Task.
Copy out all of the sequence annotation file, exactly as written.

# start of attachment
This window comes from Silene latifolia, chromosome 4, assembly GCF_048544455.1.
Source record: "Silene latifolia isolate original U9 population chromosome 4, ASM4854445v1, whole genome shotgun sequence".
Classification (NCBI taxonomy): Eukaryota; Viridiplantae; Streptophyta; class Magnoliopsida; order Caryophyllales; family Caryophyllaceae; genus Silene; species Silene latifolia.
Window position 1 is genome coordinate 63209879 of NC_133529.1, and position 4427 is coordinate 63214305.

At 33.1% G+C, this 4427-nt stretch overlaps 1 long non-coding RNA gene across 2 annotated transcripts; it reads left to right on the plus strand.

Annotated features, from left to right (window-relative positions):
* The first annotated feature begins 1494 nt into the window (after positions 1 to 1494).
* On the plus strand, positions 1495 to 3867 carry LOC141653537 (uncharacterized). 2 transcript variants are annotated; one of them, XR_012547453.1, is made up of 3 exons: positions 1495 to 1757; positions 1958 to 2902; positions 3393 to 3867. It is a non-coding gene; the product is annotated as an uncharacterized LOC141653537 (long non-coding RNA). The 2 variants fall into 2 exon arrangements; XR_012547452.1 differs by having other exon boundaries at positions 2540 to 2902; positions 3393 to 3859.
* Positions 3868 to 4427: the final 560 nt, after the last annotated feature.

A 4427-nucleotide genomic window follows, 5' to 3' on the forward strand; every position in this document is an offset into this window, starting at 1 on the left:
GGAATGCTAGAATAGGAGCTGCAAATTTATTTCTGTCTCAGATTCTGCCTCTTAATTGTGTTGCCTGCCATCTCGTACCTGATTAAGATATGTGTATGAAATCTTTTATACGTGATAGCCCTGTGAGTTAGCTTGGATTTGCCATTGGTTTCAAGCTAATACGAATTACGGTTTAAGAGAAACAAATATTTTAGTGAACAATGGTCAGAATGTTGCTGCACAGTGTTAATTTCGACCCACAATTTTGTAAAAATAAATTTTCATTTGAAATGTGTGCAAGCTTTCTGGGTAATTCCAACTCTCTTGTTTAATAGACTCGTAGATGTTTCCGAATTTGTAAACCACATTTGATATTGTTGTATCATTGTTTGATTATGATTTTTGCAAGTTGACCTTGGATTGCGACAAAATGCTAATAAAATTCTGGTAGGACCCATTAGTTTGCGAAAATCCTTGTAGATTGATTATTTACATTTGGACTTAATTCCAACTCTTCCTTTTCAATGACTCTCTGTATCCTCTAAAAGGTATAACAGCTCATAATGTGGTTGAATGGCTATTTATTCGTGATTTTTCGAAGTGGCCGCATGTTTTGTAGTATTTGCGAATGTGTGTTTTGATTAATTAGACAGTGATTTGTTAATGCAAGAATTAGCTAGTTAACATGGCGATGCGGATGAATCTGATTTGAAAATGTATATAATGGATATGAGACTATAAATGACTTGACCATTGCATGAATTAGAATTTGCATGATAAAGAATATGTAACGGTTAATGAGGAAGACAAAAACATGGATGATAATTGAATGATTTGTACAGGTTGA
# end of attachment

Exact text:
This window comes from Silene latifolia, chromosome 4, assembly GCF_048544455.1.
Source record: "Silene latifolia isolate original U9 population chromosome 4, ASM4854445v1, whole genome shotgun sequence".
Classification (NCBI taxonomy): Eukaryota; Viridiplantae; Streptophyta; class Magnoliopsida; order Caryophyllales; family Caryophyllaceae; genus Silene; species Silene latifolia.
Window position 1 is genome coordinate 63209879 of NC_133529.1, and position 4427 is coordinate 63214305.

At 33.1% G+C, this 4427-nt stretch overlaps 1 long non-coding RNA gene across 2 annotated transcripts; it reads left to right on the plus strand.

Annotated features, from left to right (window-relative positions):
* The first annotated feature begins 1494 nt into the window (after positions 1 to 1494).
* On the plus strand, positions 1495 to 3867 carry LOC141653537 (uncharacterized). 2 transcript variants are annotated; one of them, XR_012547453.1, is made up of 3 exons: positions 1495 to 1757; positions 1958 to 2902; positions 3393 to 3867. It is a non-coding gene; the product is annotated as an uncharacterized LOC141653537 (long non-coding RNA). The 2 variants fall into 2 exon arrangements; XR_012547452.1 differs by having other exon boundaries at positions 2540 to 2902; positions 3393 to 3859.
* Positions 3868 to 4427: the final 560 nt, after the last annotated feature.

A 4427-nucleotide genomic window follows, 5' to 3' on the forward strand; every position in this document is an offset into this window, starting at 1 on the left:
GGAATGCTAGAATAGGAGCTGCAAATTTATTTCTGTCTCAGATTCTGCCTCTTAATTGTGTTGCCTGCCATCTCGTACCTGATTAAGATATGTGTATGAAATCTTTTATACGTGATAGCCCTGTGAGTTAGCTTGGATTTGCCATTGGTTTCAAGCTAATACGAATTACGGTTTAAGAGAAACAAATATTTTAGTGAACAATGGTCAGAATGTTGCTGCACAGTGTTAATTTCGACCCACAATTTTGTAAAAATAAATTTTCATTTGAAATGTGTGCAAGCTTTCTGGGTAATTCCAACTCTCTTGTTTAATAGACTCGTAGATGTTTCCGAATTTGTAAACCACATTTGATATTGTTGTATCATTGTTTGATTATGATTTTTGCAAGTTGACCTTGGATTGCGACAAAATGCTAATAAAATTCTGGTAGGACCCATTAGTTTGCGAAAATCCTTGTAGATTGATTATTTACATTTGGACTTAATTCCAACTCTTCCTTTTCAATGACTCTCTGTATCCTCTAAAAGGTATAACAGCTCATAATGTGGTTGAATGGCTATTTATTCGTGATTTTTCGAAGTGGCCGCATGTTTTGTAGTATTTGCGAATGTGTGTTTTGATTAATTAGACAGTGATTTGTTAATGCAAGAATTAGCTAGTTAACATGGCGATGCGGATGAATCTGATTTGAAAATGTATATAATGGATATGAGACTATAAATGACTTGACCATTGCATGAATTAGAATTTGCATGATAAAGAATATGTAACGGTTAATGAGGAAGACAAAAACATGGATGATAATTGAATGATTTGTACAGGTTGA